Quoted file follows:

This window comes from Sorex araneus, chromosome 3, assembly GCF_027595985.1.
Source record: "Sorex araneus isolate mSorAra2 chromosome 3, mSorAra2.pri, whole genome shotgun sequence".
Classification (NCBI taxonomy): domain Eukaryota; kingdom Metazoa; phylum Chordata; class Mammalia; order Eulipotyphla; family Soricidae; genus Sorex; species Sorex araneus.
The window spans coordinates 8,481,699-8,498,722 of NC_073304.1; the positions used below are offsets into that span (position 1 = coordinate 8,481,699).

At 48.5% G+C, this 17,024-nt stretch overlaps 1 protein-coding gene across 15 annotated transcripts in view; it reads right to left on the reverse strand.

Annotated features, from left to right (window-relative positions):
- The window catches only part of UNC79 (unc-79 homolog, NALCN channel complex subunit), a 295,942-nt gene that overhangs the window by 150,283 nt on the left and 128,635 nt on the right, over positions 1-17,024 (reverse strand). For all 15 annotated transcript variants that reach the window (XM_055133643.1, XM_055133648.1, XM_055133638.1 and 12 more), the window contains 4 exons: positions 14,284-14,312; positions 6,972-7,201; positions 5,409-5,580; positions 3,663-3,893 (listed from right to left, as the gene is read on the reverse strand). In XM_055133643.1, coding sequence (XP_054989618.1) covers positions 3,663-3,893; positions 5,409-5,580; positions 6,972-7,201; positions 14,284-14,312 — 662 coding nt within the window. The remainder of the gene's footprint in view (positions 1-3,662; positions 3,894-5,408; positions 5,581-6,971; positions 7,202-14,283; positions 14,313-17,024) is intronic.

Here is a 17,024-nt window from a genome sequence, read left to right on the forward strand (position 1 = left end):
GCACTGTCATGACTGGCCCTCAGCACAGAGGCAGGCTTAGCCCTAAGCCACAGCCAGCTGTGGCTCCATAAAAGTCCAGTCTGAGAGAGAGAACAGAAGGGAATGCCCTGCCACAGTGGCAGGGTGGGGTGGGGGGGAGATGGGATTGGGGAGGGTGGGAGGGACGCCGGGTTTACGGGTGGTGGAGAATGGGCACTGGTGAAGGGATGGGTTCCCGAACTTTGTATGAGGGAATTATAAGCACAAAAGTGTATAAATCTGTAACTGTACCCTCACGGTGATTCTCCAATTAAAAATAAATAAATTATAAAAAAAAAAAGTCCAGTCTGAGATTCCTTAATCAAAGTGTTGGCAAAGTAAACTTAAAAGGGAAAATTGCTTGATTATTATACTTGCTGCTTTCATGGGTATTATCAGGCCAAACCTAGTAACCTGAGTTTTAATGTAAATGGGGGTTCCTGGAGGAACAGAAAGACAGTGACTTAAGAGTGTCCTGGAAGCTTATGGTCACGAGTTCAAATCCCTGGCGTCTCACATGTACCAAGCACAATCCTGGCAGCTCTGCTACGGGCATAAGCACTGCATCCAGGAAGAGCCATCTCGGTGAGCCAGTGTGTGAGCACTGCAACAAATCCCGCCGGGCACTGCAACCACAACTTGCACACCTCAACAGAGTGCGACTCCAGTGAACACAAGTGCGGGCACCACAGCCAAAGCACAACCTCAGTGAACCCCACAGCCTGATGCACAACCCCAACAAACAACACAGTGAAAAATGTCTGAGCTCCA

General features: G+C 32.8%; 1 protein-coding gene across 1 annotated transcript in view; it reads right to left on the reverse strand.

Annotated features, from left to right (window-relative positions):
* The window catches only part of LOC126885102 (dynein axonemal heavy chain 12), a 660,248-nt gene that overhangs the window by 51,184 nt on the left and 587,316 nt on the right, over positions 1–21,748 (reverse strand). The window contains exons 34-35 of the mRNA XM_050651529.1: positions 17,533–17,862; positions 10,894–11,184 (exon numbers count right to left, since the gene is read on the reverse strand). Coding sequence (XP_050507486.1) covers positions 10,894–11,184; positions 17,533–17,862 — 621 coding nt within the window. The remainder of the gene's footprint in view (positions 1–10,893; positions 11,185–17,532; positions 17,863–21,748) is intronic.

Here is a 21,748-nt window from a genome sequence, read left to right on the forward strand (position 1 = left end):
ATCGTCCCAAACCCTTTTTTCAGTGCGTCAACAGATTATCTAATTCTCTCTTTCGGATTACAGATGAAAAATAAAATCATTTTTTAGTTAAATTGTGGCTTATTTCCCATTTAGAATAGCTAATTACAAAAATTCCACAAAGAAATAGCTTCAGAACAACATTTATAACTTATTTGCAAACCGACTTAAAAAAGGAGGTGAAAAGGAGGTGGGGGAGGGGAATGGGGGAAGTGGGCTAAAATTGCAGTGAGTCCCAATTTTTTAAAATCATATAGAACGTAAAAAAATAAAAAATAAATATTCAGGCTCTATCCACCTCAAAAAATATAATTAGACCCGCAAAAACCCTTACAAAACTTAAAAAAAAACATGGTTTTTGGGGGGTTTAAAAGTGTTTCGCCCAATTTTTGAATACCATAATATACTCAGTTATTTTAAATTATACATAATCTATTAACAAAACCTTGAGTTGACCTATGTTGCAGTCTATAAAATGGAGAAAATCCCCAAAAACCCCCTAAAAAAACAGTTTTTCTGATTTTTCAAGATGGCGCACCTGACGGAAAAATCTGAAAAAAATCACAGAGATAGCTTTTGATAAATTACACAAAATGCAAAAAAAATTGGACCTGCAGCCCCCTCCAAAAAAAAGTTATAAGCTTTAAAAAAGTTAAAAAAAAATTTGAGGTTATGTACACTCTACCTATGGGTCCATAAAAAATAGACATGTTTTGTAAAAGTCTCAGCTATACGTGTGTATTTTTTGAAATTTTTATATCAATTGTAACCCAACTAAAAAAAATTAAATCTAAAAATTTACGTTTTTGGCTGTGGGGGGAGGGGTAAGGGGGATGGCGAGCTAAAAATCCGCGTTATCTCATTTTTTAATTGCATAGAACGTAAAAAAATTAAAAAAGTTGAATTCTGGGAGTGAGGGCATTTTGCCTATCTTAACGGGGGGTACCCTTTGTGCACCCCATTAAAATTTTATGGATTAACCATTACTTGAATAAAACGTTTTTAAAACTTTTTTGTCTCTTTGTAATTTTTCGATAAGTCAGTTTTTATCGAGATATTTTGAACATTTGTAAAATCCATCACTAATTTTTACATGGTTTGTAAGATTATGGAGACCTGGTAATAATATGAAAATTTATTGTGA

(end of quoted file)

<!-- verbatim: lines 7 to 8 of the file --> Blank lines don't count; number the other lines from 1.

- The window catches only part of UNC79 (unc-79 homolog, NALCN channel complex subunit), a 295,942-nt gene that overhangs the window by 150,283 nt on the left and 128,635 nt on the right, over positions 1-17,024 (reverse strand). For all 15 annotated transcript variants that reach the window (XM_055133643.1, XM_055133648.1, XM_055133638.1 and 12 more), the window contains 4 exons: positions 14,284-14,312; positions 6,972-7,201; positions 5,409-5,580; positions 3,663-3,893 (listed from right to left, as the gene is read on the reverse strand). In XM_055133643.1, coding sequence (XP_054989618.1) covers positions 3,663-3,893; positions 5,409-5,580; positions 6,972-7,201; positions 14,284-14,312 — 662 coding nt within the window. The remainder of the gene's footprint in view (positions 1-3,662; positions 3,894-5,408; positions 5,581-6,971; positions 7,202-14,283; positions 14,313-17,024) is intronic.

Here is a 17,024-nt window from a genome sequence, read left to right on the forward strand (position 1 = left end):